Physis, logos, history: Husserl and Merleau-Ponty on the historicity of rationality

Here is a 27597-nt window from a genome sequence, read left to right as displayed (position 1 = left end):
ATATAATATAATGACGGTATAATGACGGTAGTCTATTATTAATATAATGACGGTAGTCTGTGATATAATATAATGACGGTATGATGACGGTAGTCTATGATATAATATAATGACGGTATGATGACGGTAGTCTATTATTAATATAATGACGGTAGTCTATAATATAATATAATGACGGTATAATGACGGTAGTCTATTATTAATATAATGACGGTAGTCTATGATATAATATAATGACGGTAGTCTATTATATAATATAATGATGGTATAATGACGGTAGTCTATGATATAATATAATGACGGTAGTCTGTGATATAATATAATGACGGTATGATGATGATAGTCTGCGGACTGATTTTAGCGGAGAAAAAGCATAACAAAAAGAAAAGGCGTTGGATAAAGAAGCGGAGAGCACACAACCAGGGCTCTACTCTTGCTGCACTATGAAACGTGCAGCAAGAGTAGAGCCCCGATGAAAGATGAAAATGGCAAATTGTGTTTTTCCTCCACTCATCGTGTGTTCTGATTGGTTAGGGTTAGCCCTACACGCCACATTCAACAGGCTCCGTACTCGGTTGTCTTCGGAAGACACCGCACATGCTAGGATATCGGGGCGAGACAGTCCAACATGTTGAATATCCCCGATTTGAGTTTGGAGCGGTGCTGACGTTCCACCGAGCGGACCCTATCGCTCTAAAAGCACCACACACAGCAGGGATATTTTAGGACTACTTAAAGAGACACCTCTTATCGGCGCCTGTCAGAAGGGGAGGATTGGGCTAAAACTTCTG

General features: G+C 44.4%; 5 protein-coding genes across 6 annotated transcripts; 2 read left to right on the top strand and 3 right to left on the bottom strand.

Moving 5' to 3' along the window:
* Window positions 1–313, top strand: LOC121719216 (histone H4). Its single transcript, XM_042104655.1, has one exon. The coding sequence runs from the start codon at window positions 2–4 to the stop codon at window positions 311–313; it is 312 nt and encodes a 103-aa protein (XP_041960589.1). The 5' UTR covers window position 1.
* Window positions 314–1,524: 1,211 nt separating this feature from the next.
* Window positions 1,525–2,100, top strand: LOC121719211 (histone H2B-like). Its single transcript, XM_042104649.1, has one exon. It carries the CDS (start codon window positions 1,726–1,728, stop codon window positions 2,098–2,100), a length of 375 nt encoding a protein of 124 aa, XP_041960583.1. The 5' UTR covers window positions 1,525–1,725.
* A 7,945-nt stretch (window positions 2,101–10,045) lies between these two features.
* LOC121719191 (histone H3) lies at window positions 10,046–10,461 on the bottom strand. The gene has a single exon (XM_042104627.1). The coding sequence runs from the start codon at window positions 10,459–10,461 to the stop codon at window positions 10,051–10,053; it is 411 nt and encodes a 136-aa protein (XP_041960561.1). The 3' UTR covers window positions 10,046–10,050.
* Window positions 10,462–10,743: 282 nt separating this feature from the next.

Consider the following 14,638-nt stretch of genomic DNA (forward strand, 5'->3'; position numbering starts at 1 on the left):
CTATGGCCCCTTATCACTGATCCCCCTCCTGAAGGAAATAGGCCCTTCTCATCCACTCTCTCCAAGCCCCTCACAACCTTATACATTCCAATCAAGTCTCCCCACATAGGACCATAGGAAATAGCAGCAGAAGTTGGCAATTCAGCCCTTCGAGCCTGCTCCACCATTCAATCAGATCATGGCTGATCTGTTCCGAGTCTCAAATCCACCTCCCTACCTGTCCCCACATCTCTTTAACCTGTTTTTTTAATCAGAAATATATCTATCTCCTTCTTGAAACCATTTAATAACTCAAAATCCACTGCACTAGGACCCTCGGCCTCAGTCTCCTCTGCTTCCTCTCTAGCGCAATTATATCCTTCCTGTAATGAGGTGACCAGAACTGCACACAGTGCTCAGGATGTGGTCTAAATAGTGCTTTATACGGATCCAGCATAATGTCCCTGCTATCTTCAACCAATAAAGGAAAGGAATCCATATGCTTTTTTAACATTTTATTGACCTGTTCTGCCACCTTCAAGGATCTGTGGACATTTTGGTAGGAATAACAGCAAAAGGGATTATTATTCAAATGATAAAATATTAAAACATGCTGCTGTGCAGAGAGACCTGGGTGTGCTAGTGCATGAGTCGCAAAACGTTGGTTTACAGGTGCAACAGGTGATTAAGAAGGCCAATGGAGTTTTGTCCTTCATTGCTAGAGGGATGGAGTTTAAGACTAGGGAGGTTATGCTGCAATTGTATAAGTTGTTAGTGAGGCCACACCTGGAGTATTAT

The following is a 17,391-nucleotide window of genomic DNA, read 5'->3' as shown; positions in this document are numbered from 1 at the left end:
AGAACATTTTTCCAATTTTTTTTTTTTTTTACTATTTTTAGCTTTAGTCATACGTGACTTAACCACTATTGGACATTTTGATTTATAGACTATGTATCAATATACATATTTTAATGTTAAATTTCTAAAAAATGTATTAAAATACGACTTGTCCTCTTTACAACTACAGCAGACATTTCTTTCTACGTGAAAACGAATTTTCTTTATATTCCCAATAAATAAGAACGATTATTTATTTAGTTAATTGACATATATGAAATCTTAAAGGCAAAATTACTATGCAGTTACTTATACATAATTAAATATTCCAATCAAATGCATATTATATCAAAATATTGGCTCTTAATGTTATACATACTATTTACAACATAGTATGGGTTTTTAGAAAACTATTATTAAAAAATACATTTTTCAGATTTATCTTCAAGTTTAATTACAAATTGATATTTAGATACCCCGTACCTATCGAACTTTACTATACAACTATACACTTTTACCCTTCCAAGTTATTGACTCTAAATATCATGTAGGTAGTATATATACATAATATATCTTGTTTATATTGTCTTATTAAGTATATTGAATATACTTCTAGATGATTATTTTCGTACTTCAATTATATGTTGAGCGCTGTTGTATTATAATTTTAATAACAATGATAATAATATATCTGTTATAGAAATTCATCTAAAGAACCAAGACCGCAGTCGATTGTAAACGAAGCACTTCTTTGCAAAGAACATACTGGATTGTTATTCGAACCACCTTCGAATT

In this thesis, I argue that late Merleau-Ponty's transformation of post-Husserlian phenomenology, based on his ontological shift, leads to a depiction of the historicity of rationality in which the Presocratic notion of element can be considered as having a key importance. The problem of the historicity of rationality applies to any period in human history. However, the thesis focuses on Western history and philosophy and argues that the "Presocratic moment", is crucial for an elucidation of a Merleau-Pontian approach to historicity. The first part examines the work of Husserl, delineating a tension between his notion of transcendental subjectivity and the field of operative intentionality, a tension that is reflected in Husserl’s account of the historicity of rationality. This critical analysis of Husserlian phenomenology helps to emphasize how Merleau-Ponty's late ontology overcomes these tensions through the implications of a circular interconnectedness between physis, logos and history. Following a teleological reading of Merleau-Ponty's Structure of Behaviour and Phenomenology of Perception from the perspective of his late ontology, the third and most important part of the thesis tries to show that Merleau-Ponty's concept of flesh and his retrieval of the Presocratic notion of element, both taken as two key milestones in the history of rationality, provide us with a better understanding of the key notion of a vertical history of wild Being. The thesis presents a formal model to understand this crucial notion, as an ongoing historical and cultural flow that has the shape of a double-edged spiral circularity combining vertical ontological depth and horizontal symbolic distance.